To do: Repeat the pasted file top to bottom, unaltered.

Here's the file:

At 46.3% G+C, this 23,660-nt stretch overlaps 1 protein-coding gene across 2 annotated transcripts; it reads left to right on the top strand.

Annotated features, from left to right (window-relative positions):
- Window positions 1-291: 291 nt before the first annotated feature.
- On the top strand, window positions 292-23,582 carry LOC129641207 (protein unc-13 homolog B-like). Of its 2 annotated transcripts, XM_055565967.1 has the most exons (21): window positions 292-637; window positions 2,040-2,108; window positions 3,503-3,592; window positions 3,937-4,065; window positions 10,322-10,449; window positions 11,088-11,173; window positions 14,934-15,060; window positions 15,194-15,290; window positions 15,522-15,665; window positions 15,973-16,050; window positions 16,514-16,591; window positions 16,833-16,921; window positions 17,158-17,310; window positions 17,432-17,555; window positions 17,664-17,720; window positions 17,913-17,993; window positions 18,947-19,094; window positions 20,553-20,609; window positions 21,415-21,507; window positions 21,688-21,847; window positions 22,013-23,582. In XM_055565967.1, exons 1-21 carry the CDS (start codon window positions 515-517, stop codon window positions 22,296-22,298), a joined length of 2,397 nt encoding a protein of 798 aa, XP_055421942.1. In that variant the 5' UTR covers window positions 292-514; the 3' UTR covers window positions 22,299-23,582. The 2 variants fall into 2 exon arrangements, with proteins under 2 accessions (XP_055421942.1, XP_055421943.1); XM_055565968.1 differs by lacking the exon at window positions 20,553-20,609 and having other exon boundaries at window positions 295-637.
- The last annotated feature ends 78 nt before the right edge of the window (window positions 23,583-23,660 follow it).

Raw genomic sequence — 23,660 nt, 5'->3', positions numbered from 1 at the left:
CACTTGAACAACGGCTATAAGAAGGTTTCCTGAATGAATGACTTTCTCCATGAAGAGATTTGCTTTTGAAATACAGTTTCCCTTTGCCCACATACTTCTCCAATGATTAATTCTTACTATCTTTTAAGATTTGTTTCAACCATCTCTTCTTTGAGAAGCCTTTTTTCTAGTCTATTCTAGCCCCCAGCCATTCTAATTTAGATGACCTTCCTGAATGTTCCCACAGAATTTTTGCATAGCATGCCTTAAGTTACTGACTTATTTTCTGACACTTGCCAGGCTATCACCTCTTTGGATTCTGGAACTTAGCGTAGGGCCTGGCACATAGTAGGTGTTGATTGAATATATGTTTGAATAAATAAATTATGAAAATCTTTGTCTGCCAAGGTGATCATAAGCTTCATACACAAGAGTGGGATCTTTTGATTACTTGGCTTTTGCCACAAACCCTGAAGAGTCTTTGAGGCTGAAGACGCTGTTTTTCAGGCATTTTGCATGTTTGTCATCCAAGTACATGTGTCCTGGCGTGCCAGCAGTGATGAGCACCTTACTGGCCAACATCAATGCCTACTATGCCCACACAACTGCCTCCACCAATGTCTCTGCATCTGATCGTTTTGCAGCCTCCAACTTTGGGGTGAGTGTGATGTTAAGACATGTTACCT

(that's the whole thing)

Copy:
At 46.3% G+C, this 23,660-nt stretch overlaps 1 protein-coding gene across 2 annotated transcripts; it reads left to right on the top strand.

Annotated features, from left to right (window-relative positions):
- Window positions 1-291: 291 nt before the first annotated feature.
- On the top strand, window positions 292-23,582 carry LOC129641207 (protein unc-13 homolog B-like). Of its 2 annotated transcripts, XM_055565967.1 has the most exons (21): window positions 292-637; window positions 2,040-2,108; window positions 3,503-3,592; window positions 3,937-4,065; window positions 10,322-10,449; window positions 11,088-11,173; window positions 14,934-15,060; window positions 15,194-15,290; window positions 15,522-15,665; window positions 15,973-16,050; window positions 16,514-16,591; window positions 16,833-16,921; window positions 17,158-17,310; window positions 17,432-17,555; window positions 17,664-17,720; window positions 17,913-17,993; window positions 18,947-19,094; window positions 20,553-20,609; window positions 21,415-21,507; window positions 21,688-21,847; window positions 22,013-23,582. In XM_055565967.1, exons 1-21 carry the CDS (start codon window positions 515-517, stop codon window positions 22,296-22,298), a joined length of 2,397 nt encoding a protein of 798 aa, XP_055421942.1. In that variant the 5' UTR covers window positions 292-514; the 3' UTR covers window positions 22,299-23,582. The 2 variants fall into 2 exon arrangements, with proteins under 2 accessions (XP_055421942.1, XP_055421943.1); XM_055565968.1 differs by lacking the exon at window positions 20,553-20,609 and having other exon boundaries at window positions 295-637.
- The last annotated feature ends 78 nt before the right edge of the window (window positions 23,583-23,660 follow it).

Raw genomic sequence — 23,660 nt, 5'->3', positions numbered from 1 at the left:
CACTTGAACAACGGCTATAAGAAGGTTTCCTGAATGAATGACTTTCTCCATGAAGAGATTTGCTTTTGAAATACAGTTTCCCTTTGCCCACATACTTCTCCAATGATTAATTCTTACTATCTTTTAAGATTTGTTTCAACCATCTCTTCTTTGAGAAGCCTTTTTTCTAGTCTATTCTAGCCCCCAGCCATTCTAATTTAGATGACCTTCCTGAATGTTCCCACAGAATTTTTGCATAGCATGCCTTAAGTTACTGACTTATTTTCTGACACTTGCCAGGCTATCACCTCTTTGGATTCTGGAACTTAGCGTAGGGCCTGGCACATAGTAGGTGTTGATTGAATATATGTTTGAATAAATAAATTATGAAAATCTTTGTCTGCCAAGGTGATCATAAGCTTCATACACAAGAGTGGGATCTTTTGATTACTTGGCTTTTGCCACAAACCCTGAAGAGTCTTTGAGGCTGAAGACGCTGTTTTTCAGGCATTTTGCATGTTTGTCATCCAAGTACATGTGTCCTGGCGTGCCAGCAGTGATGAGCACCTTACTGGCCAACATCAATGCCTACTATGCCCACACAACTGCCTCCACCAATGTCTCTGCATCTGATCGTTTTGCAGCCTCCAACTTTGGGGTGAGTGTGATGTTAAGACATGTTACCT